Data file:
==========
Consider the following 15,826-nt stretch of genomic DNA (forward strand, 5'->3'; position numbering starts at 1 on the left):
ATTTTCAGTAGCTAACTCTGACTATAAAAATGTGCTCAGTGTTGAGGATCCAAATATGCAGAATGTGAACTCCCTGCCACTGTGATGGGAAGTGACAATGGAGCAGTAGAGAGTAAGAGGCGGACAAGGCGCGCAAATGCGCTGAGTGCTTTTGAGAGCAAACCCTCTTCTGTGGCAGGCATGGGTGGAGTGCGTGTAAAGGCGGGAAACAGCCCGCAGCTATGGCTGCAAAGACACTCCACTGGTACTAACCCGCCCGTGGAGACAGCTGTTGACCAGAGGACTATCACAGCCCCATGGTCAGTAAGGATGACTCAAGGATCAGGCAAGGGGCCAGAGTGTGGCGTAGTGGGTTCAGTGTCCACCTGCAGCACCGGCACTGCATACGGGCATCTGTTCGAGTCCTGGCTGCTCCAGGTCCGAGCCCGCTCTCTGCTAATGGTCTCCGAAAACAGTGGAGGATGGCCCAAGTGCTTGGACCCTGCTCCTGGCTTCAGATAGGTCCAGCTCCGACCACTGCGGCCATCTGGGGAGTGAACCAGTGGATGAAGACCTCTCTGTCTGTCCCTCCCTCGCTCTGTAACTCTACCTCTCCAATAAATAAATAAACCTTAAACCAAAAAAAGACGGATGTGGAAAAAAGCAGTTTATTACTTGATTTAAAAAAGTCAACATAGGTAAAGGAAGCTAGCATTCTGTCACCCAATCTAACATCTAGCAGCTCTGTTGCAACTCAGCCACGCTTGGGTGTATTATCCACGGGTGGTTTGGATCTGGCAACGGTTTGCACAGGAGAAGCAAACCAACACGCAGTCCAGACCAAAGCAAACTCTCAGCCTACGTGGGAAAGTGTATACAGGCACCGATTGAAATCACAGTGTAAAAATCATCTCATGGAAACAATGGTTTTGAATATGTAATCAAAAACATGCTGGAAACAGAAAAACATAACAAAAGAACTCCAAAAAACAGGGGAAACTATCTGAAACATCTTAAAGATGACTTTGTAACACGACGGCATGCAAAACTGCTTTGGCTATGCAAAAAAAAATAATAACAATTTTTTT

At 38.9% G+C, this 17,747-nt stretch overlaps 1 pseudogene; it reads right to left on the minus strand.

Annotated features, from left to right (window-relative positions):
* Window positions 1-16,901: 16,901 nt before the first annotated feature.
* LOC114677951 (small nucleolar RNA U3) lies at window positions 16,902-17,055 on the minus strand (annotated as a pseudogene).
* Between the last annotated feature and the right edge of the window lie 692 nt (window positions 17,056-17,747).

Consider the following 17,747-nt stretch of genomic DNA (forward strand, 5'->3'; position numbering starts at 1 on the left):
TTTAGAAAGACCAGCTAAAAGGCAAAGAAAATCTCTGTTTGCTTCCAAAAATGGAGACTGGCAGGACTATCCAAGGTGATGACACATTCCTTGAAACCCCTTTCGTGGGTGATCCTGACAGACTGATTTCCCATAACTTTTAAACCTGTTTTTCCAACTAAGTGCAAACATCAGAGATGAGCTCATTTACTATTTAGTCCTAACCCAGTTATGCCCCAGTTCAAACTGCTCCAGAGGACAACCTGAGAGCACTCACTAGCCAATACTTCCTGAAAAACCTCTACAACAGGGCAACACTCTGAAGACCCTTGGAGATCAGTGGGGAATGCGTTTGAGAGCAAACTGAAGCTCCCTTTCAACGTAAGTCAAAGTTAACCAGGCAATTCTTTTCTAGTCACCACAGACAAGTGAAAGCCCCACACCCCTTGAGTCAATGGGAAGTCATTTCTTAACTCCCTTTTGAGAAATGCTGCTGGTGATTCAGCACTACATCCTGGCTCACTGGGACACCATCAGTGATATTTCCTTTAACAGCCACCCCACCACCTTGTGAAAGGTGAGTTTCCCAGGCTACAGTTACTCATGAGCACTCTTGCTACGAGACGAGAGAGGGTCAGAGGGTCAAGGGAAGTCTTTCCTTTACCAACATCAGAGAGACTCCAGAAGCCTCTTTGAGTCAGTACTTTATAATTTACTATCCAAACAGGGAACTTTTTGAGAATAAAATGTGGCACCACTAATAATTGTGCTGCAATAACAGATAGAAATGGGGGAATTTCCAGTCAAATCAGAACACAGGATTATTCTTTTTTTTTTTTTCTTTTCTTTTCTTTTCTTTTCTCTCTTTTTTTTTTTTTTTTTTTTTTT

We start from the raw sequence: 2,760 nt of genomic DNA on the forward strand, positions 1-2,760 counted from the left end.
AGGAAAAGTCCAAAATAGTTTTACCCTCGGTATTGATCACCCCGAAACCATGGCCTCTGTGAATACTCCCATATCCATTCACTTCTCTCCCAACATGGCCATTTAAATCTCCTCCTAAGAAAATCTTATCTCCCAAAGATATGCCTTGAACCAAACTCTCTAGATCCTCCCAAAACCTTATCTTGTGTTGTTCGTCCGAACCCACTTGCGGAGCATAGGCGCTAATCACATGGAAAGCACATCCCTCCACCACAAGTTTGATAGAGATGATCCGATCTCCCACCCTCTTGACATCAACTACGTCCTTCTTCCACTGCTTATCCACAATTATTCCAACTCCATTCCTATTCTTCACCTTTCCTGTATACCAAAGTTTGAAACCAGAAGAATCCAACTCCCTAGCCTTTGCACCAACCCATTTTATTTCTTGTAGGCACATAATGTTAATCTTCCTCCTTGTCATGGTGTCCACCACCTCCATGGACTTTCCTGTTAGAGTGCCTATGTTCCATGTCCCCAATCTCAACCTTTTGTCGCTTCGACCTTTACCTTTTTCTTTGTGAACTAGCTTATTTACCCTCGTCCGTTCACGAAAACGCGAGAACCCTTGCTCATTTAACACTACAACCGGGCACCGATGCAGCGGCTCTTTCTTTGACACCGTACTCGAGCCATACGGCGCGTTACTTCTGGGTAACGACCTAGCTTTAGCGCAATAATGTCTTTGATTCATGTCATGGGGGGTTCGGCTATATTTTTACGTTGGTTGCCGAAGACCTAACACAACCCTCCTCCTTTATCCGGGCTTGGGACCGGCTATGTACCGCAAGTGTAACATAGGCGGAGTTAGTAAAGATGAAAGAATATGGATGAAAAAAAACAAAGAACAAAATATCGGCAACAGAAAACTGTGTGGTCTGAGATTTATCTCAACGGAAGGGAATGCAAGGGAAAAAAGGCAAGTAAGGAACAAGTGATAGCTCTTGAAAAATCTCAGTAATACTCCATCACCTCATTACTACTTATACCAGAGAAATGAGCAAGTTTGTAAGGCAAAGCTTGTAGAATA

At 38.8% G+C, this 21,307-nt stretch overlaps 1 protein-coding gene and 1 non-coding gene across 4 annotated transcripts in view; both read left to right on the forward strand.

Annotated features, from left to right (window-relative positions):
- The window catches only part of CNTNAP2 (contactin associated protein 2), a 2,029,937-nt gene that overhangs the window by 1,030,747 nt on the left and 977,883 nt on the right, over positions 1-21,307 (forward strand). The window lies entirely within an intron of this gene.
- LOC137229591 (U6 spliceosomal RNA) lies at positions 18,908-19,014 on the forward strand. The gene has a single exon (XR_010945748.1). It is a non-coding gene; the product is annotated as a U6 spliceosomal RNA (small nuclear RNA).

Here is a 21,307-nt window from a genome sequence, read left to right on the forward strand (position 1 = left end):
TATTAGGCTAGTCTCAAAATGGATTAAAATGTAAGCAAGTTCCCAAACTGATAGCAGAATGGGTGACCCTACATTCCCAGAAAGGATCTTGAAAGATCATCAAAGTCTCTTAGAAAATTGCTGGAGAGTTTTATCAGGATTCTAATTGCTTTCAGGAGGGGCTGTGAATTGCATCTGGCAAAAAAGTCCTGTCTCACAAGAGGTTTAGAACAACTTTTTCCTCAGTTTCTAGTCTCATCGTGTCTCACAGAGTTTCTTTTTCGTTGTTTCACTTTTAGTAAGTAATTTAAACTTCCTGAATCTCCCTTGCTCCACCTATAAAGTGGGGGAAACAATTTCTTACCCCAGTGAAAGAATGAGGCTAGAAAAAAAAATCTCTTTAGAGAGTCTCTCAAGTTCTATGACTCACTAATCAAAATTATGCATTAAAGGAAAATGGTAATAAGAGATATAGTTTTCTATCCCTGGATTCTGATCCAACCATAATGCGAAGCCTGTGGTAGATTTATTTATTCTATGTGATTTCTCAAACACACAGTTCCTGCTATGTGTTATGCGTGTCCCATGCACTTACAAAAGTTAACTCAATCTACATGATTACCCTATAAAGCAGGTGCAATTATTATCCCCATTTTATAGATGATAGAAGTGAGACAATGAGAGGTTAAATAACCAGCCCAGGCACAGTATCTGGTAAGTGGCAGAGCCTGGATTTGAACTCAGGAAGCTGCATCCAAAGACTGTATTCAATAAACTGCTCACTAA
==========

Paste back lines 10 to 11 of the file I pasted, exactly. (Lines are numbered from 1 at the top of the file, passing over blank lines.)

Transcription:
We start from the raw sequence: 2,760 nt of genomic DNA on the forward strand, positions 1-2,760 counted from the left end.
AGGAAAAGTCCAAAATAGTTTTACCCTCGGTATTGATCACCCCGAAACCATGGCCTCTGTGAATACTCCCATATCCATTCACTTCTCTCCCAACATGGCCATTTAAATCTCCTCCTAAGAAAATCTTATCTCCCAAAGATATGCCTTGAACCAAACTCTCTAGATCCTCCCAAAACCTTATCTTGTGTTGTTCGTCCGAACCCACTTGCGGAGCATAGGCGCTAATCACATGGAAAGCACATCCCTCCACCACAAGTTTGATAGAGATGATCCGATCTCCCACCCTCTTGACATCAACTACGTCCTTCTTCCACTGCTTATCCACAATTATTCCAACTCCATTCCTATTCTTCACCTTTCCTGTATACCAAAGTTTGAAACCAGAAGAATCCAACTCCCTAGCCTTTGCACCAACCCATTTTATTTCTTGTAGGCACATAATGTTAATCTTCCTCCTTGTCATGGTGTCCACCACCTCCATGGACTTTCCTGTTAGAGTGCCTATGTTCCATGTCCCCAATCTCAACCTTTTGTCGCTTCGACCTTTACCTTTTTCTTTGTGAACTAGCTTATTTACCCTCGTCCGTTCACGAAAACGCGAGAACCCTTGCTCATTTAACACTACAACCGGGCACCGATGCAGCGGCTCTTTCTTTGACACCGTACTCGAGCCATACGGCGCGTTACTTCTGGGTAACGACCTAGCTTTAGCGCAATAATGTCTTTGATTCATGTCATGGGGGGTTCGGCTATATTTTTACGTTGGTTGCCGAAGACCTAACACAACCCTCCTCCTTTATCCGGGCTTGGGACCGGCTATGTACCGCAAGTGTAACATAGGCGGAGTTAGTAAAGATGAAAGAATATGGATGAAAAAAAACAAAGAACAAAATATCGGCAACAGAAAACTGTGTGGTCTGAGATTTATCTCAACGGAAGGGAATGCAAGGGAAAAAAGGCAAGTAAGGAACAAGTGATAGCTCTTGAAAAATCTCAGTAATACTCCATCACCTCATTACTACTTATACCAGAGAAATGAGCAAGTTTGTAAGGCAAAGCTTGTAGAATA